Centrum artist in residence Remedios Rapoport will be sharing her mixed-media art with the community May 26.

The reception is set for noon to 4 p.m. in Centrum’s artist studio building, No. 205 at Fort Worden State Park.

Rapoport, who has painted since childhood, focuses on dialogue about the world and culture in her work.



This Way to the First-Ever Show of Women Sign Painters

The Pre-Vinylette Society at the Chicago Art Department is an inspiring exhibition with a vibrant display of over 60 women sign painters from nine countries around the world.


Columbia Chronicle

Sign Painter Exhibit Shows Off Women’s Handiwork

Artist Remedios Rapoport's Gentle Revolution Mobile Installation hangs from the ceiling in the Chicago Art Department in a gallery for women sign painters.



Portland State will also get in on the action, with several Design Week events promoted by the university. The PSU graphic design department’s Show and Tell series will feature designer Faythe Levine at the Art Building on Thursday, Oct. 11. On Friday, Design Week will join with the graphic design department to host a sign painting workshop led by local artist Remedios Rapoport.

Rapoport is a Portland-based fine artist and sign painter with over 30 years of experience. She explained that her workshop will focus particularly on hand lettering in sign painting.

“Students will be able to take home knowledge and materials for the continued practice of sign painting,” Rapoport said. “They’ll come away with a greater understanding of what it takes to create hand-painted sign work, and what the layers of communication are within sign work as an art form. We’ll also look at how colors and shapes can join with cultural or historical references to communicate qualities and emotions within sign art.”


Fosters Art Scene

Foster’s art scene has a pulse. It has for a while. Look no further than the two art galleries that have opened in the last year (with a third to open in the near future), the murals that abound on Foster, and the weekly craft night at Bar Carlo (that is now eight years strong). The evidence is there. And we want to share. Over the coming months we plan to bring Foster’s sometimes hidden, and sometimes obvious-but-overlooked art scene to the forefront. Today, FosterPowellPDX contributor, Lindsay Beeson, introduces us to neighborhood artist, Remedios Rapoport.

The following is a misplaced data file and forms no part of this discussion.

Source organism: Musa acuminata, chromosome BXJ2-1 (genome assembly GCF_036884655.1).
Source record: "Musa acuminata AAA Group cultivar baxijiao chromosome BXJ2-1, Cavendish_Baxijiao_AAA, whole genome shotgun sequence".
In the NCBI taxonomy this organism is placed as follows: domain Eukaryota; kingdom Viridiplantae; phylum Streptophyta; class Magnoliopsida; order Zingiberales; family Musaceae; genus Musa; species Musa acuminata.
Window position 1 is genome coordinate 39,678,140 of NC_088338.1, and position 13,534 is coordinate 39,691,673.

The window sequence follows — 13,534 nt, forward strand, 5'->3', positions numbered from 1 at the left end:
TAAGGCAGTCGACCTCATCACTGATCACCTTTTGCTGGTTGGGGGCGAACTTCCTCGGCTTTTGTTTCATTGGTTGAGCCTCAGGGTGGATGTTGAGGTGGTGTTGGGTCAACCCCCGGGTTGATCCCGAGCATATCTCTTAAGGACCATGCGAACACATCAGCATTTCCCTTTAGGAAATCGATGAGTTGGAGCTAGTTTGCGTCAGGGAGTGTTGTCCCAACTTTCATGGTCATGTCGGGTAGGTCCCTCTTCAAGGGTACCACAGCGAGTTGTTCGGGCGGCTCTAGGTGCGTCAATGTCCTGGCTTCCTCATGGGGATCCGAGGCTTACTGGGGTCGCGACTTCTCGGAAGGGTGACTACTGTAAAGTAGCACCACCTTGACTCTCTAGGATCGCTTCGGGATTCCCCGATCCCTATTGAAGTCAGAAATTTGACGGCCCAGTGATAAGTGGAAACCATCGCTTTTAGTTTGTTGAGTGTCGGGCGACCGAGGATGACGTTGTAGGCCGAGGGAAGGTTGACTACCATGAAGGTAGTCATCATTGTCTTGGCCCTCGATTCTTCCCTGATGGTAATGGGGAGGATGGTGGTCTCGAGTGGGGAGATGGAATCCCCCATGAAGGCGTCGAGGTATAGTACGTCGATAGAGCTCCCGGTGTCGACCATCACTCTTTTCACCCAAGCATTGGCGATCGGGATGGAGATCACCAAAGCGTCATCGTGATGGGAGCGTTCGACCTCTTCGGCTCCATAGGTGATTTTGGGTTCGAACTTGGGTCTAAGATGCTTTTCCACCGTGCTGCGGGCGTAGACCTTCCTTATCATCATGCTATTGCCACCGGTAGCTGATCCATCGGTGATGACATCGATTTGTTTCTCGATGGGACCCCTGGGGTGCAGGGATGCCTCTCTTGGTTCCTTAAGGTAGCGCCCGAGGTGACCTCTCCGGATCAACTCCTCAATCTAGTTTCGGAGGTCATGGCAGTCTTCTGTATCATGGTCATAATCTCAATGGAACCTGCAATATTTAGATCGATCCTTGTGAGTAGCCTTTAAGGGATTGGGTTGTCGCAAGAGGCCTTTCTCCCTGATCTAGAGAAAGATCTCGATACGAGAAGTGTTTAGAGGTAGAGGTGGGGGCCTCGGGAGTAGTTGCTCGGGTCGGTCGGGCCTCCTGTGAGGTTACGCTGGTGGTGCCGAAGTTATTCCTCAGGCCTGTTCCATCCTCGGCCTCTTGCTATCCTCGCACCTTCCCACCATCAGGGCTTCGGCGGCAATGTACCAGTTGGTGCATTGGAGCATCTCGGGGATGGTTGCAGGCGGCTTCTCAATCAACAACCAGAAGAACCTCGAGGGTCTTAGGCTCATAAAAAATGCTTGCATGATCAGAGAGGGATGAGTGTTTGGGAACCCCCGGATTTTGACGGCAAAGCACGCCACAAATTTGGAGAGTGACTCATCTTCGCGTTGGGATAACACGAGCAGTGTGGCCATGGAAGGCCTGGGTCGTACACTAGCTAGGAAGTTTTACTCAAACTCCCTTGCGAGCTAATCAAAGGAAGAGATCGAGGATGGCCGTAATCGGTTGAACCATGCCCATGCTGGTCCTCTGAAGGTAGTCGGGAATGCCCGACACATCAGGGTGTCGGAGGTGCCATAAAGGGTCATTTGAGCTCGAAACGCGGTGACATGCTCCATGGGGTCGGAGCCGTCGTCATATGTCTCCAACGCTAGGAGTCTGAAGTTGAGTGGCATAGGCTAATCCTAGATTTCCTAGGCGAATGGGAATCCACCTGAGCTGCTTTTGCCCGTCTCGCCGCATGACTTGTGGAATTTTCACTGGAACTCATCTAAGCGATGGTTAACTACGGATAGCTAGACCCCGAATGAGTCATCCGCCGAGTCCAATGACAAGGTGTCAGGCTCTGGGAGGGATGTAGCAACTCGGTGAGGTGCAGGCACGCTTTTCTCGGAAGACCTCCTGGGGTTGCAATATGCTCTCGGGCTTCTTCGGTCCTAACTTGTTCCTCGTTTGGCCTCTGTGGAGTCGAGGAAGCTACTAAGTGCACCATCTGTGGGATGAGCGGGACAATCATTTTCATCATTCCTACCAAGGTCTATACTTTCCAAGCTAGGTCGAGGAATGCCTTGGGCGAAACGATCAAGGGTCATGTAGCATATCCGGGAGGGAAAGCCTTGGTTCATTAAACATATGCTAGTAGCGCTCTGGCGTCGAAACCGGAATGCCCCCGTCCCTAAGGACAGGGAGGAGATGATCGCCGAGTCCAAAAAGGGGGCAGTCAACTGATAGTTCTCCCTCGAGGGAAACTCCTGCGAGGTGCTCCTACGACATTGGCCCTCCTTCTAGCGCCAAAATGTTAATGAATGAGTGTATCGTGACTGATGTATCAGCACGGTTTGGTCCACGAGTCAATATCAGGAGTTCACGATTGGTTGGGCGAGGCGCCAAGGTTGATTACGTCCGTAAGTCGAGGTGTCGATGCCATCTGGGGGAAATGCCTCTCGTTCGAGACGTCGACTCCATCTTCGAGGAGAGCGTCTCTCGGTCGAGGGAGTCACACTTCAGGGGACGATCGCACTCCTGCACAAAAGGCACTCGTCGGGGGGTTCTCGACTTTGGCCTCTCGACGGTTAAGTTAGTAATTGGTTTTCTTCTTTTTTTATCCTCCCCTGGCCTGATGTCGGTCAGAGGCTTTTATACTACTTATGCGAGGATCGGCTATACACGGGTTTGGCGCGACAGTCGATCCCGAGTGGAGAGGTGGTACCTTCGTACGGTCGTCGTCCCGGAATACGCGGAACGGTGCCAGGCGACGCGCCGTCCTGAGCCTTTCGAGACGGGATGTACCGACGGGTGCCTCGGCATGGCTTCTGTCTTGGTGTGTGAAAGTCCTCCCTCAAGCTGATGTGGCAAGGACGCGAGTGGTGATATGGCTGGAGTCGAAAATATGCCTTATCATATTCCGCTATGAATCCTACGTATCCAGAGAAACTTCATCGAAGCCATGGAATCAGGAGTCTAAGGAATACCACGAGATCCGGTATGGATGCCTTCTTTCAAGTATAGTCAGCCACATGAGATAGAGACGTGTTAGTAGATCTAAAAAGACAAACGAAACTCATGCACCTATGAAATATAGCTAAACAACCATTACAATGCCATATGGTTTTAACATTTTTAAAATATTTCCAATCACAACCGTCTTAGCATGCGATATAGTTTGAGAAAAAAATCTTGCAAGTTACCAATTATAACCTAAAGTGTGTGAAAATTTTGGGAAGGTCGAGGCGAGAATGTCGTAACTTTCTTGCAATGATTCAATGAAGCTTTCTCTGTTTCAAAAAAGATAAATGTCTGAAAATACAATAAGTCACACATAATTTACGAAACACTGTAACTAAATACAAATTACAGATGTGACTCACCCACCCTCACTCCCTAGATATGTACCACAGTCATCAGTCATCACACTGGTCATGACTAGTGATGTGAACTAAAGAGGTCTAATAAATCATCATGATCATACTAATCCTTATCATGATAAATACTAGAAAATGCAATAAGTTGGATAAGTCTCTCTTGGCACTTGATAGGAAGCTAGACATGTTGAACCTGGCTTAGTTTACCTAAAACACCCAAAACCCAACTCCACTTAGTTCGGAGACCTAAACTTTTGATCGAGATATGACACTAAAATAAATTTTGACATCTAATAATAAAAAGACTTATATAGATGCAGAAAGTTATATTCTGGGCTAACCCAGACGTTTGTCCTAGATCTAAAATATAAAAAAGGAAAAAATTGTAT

Open Studios with Remedios Rapoport

Saturday, May 26, 2018
12-4 p.m. Bulding #205
Fort Worden State Park

“Finished pieces and those in progress will show the various materials and techniques I use to realize my creative intentions,” Rapoport said of the upcoming open studio. Rapoport has been a longtime resident of Portland, Oregon and is new to showing her work in Port Townsend. Her love of this area and in particular, the Olympic National Forest, has informed her recent body of work which she calls Sacred Earth/Holy Water.

Rapoport’s work evolved into mixed media paintings and sculptures after spending her childhood as a pictorial and sign painter.

“My intention is to attract viewers with visual eye candy, that stimulates minds across cultural and political boundaries, for a healthier world, for all people of the world.” -Remedios Rapoport

She will also have her modular kinetic sculpture, The Gentle Revolution Mobileon view (pictured above). This kinetic sculpture evolved from The Gentle Revolution Manifesto, a concept to promote positive change. The mobile has traveled since 2007 to Portland, Seattle, Boston, and Chicago as part of solo exhibitions and socio/political group shows.

Rapoport’s work is hand drawn, cut and carved. It is then painted and gilded on panels or constructions of wood and aluminum. Each layer is hand rendered, from sketches to patterns, with various materials in a constant process of adjustment. Rapoport learned the trompe l’oeil effect she uses from studies of Argentine Filete Porteño. The flowing abstractions of acanthus leaf scrolls create relationships between shapes with color and tension for emotional communication. By framing images and messages with extreme beauty and gilding, she presents them as sacred objects, giving value to the concepts.